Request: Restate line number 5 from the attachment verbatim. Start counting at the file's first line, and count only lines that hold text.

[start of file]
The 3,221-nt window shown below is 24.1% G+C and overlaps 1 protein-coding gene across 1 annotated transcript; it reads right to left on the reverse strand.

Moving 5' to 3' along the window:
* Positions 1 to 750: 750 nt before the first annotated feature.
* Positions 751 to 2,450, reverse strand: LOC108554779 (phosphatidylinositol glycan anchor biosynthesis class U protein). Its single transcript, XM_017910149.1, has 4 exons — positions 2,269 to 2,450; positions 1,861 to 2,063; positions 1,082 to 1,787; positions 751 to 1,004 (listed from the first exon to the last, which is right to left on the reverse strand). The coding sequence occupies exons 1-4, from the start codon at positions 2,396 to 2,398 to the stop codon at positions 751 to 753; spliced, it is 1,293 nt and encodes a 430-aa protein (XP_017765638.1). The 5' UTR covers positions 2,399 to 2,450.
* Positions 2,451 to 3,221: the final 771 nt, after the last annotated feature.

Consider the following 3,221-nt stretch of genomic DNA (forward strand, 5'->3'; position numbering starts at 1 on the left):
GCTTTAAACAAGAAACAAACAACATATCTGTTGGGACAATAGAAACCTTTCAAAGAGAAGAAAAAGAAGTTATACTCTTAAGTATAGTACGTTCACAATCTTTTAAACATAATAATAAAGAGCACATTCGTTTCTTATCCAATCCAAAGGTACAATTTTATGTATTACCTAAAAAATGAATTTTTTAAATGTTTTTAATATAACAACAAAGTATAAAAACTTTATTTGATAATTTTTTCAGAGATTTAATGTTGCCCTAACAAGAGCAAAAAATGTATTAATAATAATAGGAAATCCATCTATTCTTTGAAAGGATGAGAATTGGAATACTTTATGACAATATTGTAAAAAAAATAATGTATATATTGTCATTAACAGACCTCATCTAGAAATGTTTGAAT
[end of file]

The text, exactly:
* Positions 2,451 to 3,221: the final 771 nt, after the last annotated feature.